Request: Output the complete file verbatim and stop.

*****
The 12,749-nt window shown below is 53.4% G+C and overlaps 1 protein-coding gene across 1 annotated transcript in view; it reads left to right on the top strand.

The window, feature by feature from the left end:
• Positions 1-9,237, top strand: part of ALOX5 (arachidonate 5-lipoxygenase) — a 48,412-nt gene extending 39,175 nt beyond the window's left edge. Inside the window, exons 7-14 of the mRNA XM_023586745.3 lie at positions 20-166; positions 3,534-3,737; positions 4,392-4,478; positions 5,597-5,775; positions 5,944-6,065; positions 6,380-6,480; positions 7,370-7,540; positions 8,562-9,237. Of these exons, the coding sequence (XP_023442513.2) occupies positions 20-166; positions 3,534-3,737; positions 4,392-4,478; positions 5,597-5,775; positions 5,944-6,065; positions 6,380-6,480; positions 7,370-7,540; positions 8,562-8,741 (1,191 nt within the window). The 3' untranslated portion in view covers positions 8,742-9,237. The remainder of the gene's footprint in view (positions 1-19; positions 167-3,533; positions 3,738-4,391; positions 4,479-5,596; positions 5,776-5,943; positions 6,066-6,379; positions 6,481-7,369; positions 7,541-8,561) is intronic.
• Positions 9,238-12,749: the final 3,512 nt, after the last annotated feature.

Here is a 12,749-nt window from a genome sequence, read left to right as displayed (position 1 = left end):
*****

The 12,749-nt window shown below is 53.4% G+C and overlaps 1 protein-coding gene across 1 annotated transcript in view; it reads left to right on the top strand.

The window, feature by feature from the left end:
• Positions 1-9,237, top strand: part of ALOX5 (arachidonate 5-lipoxygenase) — a 48,412-nt gene extending 39,175 nt beyond the window's left edge. Inside the window, exons 7-14 of the mRNA XM_023586745.3 lie at positions 20-166; positions 3,534-3,737; positions 4,392-4,478; positions 5,597-5,775; positions 5,944-6,065; positions 6,380-6,480; positions 7,370-7,540; positions 8,562-9,237. Of these exons, the coding sequence (XP_023442513.2) occupies positions 20-166; positions 3,534-3,737; positions 4,392-4,478; positions 5,597-5,775; positions 5,944-6,065; positions 6,380-6,480; positions 7,370-7,540; positions 8,562-8,741 (1,191 nt within the window). The 3' untranslated portion in view covers positions 8,742-9,237. The remainder of the gene's footprint in view (positions 1-19; positions 167-3,533; positions 3,738-4,391; positions 4,479-5,596; positions 5,776-5,943; positions 6,066-6,379; positions 6,481-7,369; positions 7,541-8,561) is intronic.
• Positions 9,238-12,749: the final 3,512 nt, after the last annotated feature.

Here is a 12,749-nt window from a genome sequence, read left to right as displayed (position 1 = left end):